Kubernetes resources are the building blocks of Kubernetes objects. They're essential for all the basic pieces you need to build a container or pod things as CPU, memory, and disk space. Managing Kubernetes resources is essential because it allows you to control how much of each resource your application needs at any given time. You can also use this information to set quotas on how much each application can consume. For example, if you have an app that makes a lot of HTTP requests, you might want to limit its available memory, so it doesn't eat up all your RAM and crash your entire cluster!
What are Kubernetes Resources?
Kubernetes resources are the building blocks of Kubernetes and are what you use to build complex applications. A Kubernetes resource is a lightweight object that represents a single entity in the cluster. A Kubernetes resource includes information about how to interact with that entity and metadata such as its name and labels.
You can think of resources as analogous to tables in a database, where each row represents an individual piece of data. Each row has a column for each entity's attribute (or property). In this case, each attribute corresponds to one or more fields within the Kubernetes object. K8s resources include things like Pods, ReplicaSets, Services, etc. These resources define how your applications are deployed and managed within the cluster.
- A pod represents one or more containers as part of a single application. Pods share the same network namespace and can access each other's ports without proxying or port mapping. Pods also have IP addresses and can expose ports to outside connections without proxying.
- ReplicaSets ensure that a specified number of instances of the pod(s) are running at any given time. They are used to maintain performance guarantees for pods by ensuring an adequate number of pods are running at any given time to handle traffic load demands.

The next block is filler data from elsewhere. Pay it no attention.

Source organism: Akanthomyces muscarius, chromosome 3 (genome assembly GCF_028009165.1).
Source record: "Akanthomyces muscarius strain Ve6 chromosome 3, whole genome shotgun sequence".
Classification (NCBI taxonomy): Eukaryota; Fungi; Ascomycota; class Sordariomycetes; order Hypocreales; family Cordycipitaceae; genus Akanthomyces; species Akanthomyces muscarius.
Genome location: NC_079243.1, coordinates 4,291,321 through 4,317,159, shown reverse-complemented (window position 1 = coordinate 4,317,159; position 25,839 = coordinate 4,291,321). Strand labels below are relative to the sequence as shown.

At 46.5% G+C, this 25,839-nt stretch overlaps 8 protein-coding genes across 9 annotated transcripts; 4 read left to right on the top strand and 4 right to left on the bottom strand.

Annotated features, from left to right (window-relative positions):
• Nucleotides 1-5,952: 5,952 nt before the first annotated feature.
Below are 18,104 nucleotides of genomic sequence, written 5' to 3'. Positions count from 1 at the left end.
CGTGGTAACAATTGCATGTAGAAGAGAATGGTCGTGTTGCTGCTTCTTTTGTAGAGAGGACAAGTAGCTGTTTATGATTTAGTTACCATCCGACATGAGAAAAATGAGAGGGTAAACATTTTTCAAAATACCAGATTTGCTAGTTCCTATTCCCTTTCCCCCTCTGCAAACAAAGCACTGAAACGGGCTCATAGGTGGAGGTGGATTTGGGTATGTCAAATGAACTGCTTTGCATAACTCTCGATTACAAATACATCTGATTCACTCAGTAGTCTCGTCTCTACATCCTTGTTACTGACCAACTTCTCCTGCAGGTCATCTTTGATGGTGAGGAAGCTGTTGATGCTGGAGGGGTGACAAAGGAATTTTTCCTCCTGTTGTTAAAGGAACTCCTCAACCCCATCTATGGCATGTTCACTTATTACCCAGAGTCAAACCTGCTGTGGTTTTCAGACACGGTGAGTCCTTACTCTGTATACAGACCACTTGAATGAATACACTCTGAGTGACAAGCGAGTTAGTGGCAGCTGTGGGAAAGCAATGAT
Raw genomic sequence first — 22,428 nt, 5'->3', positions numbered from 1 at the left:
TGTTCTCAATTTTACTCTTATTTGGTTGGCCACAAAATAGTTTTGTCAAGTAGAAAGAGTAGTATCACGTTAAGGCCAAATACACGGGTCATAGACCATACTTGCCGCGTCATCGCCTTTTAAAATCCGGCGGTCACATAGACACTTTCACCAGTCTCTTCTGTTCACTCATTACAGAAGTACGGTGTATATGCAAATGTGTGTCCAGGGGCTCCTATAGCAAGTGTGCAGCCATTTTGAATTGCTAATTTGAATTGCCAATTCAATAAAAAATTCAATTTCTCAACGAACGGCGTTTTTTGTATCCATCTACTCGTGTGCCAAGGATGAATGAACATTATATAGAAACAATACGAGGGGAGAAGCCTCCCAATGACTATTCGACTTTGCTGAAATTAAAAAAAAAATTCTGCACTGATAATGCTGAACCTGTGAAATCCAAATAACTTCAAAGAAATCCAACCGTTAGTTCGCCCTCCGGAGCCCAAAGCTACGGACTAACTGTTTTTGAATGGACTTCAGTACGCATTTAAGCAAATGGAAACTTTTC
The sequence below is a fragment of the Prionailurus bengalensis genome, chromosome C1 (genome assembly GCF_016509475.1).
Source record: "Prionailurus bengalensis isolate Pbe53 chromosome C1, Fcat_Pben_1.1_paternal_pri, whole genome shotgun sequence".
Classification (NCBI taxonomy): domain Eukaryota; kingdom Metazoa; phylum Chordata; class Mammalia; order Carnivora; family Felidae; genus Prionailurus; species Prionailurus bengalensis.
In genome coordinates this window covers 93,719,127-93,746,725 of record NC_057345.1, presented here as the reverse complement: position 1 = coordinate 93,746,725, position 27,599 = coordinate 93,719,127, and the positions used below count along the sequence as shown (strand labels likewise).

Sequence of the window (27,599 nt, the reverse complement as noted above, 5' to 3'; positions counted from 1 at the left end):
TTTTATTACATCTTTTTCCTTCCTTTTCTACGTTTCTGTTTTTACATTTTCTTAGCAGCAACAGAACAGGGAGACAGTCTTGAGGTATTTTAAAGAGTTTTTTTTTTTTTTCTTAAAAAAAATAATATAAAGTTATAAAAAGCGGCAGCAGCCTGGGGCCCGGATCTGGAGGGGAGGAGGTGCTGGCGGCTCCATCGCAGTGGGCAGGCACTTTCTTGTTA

- Service offers a single point of access to pods in an application regardless of where they are running in the cluster.
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List of Resources in Kubernetes Namespace
The Kubernetes namespace is an essential part of the Kubernetes platform. It provides information on multiple tools and services that can help you build your custom cluster, deploy applications, manage resources, and more.
In this section, we'll explain with a kubectl list of resources what namespaces are, why they're essential, and how to use them.
1. Using kubectl, get all
This is the command for you when you want to see all of the resources in a namespace. While it may seem like a simple command, it's quite powerful. It gives you an overview of all of the resources in Kubernetes and provides information about each. The" kubectl get all "command allows you to view the status of all of your Kubernetes objects, including pods, Kubernetes deployment resources, services, and replica sets. This command is handy when troubleshooting, letting you see which objects are not running or have failed.
2. Using kubectl API-resources
This command lets you get information about specific API objects for example, pods or services within a particular namespace. For example, if you wanted to see all of the pods in your staging namespace with their names and status, this would allow you to do so quickly! The information returned by this command is similar to that returned by kubectl get but includes much more detail about each object in question (such as its IP address).
This command is useful if you're trying to understand what's already in your cluster or if you're troubleshooting an issue and need more information about what's happening inside it.
3. Using kubectl get